The end of the 17th Century Kolkata witnessed the gradual emergence of the city of Kolkata brought about by the merger of three villages - Kolkata, Sutanati & Gobindapur, on the eastern bank of the river Hooghly, the other name of River 'Ganga'.
The twin cities of Calcutta (re-named as Kolkata in the year 2001), and Howrah , were separated by the River Hooghly, and shared a common historical linkage towards the eventual construction of the Rabindra Setu, more commonly known as Howrah bridge. While Kolkata, from a small sleeping hamlet of artisans and mercantile community eventually developed , as a commercial hub of a modern metropolitan city , Howrah (virtually the store house of raw material resources) became its industrial satellite.
Kolkata was declared the capital of India by the British and remained so till 1911. The railway station at Howrah set up in the year 1906 and the bridge (later popularly known as Howrah Bridge) thus served as the logistic link with the country's one of the oldest metropolies, Kolkata. The Legislative department of the then Government of Bengal passed the Howrah Bridge Act, in the year 1871, under the Bengal Act IX of 1871.
Sir Bradford Leslie's famous floating pontoon bridge, the earlier avatar of the modern Howrah Bridge, was initially set up in 1874, almost coinciding with the establishment of the port of Calcutta in 1870 (www.kolkataporttrust.gov.in).
For the convenient plying of passenger and vehicular traffic, the pool was connected as a whole. However, this was unfastened everyday, particularly during the night for safe passage of steamers, boats and other marine vehicles. From 19th August, 1879, the bridge was illuminated by fixing electric poles at the centre.This was done by using the electricity rendered from the dynamo at the Mallick GhatPumping Station. The Bridge was then 1528 ft. long and 62 ft. wide. On both sideswere pavements 7 ft. wide for the sake of pedestrians. The 48 ft. road in between,was for plying of traffic."
The emergence of Kolkata as the political capital of the nation and expanding volume of merchandise routed through the port of Kolkata had a synergistic effect on the commercial importance of the bridge. The location of the initial pontoon bridge, was around 100 yards down-stream of the present Howrah Bridge (renamed as Rabindra Setu in the year 1965) after Rabindranath Tagore, the philosopher - bard and one of the most important nineteenth century renaissance personalities to leave a lasting impression on modern India.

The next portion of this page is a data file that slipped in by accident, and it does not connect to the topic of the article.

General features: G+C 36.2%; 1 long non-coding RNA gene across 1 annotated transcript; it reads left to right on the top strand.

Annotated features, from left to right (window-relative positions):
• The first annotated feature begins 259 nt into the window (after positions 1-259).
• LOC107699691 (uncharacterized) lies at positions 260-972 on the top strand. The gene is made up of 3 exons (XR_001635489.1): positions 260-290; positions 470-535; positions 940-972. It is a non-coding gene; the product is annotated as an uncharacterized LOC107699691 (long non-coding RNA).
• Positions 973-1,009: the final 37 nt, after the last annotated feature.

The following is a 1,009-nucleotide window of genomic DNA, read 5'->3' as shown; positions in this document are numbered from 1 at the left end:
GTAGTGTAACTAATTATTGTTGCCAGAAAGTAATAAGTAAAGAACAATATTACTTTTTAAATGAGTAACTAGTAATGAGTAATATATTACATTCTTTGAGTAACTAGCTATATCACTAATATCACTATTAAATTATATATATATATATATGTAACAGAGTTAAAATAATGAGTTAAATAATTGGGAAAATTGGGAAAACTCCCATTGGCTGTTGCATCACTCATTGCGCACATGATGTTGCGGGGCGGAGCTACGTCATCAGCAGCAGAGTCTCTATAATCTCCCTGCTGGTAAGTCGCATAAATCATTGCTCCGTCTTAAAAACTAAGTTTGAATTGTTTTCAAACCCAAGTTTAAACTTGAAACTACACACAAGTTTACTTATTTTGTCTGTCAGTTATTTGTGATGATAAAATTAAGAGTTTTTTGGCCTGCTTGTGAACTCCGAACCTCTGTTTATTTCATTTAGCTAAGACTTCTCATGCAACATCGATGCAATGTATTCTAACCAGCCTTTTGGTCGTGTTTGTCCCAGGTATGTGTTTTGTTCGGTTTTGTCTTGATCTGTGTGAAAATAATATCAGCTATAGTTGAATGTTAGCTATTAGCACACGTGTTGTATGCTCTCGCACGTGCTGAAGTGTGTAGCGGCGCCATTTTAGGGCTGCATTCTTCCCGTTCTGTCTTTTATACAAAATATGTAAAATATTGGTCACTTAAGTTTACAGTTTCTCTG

Calcutta-Howrah Bridge is a feat of nineteenth-century bridge engineering and technology. The 270 ft high and 1528 ft long bridge was completed in 1874, becoming the biggest floating structure of India. Famed British professional Engineer Sir Bradford Leslie was appointed the chief architect for the project. Due to some technical reasons, a portion of the bridge was made in England and shipped to Calcutta. The bridge got partially destroyed by the great cyclone of 20 March 1874. A steamer, collided with the bridge and damaged three pontoons, amounting to total destruction of 200 ft of the massive structure. The bridge eventually got completed and was opened for traffic on 17 October 1874. It was described as a structure of novelty and originality in its design. The bridge though has gone very old but is still holding good. A new bridge, alongside the old bridge, got constructed to reduce the traffic load on the older one.
How to reach:
It is completely accessible by air. There are a number of domestic airlines that connect Kolkata with other major cities of India like Ahmedabad, Bagdogra, Bangalore, Bhubaneswar, Chennai, Delhi, Guwahati, Hyderabad, Jaipur, Lucknow, Mumbai, and Port Blair.
Kolkata is well linked to other parts of the country by railways. There are super fast trains like Rajdhani Express and Shatabdi Express that join Calcutta from Delhi and other nearby places. Calcutta consists of two major railway stations; one is located in Howrah and the other at Sealdah.
The city of joy is well linked with almost all the cities of India by road. The Esplanade Terminus is the main bus terminus that lies in the heart of the city. The latest development is the starting of Dhaka-Calcutta buses, which are fully air-conditioned and also very comfortable.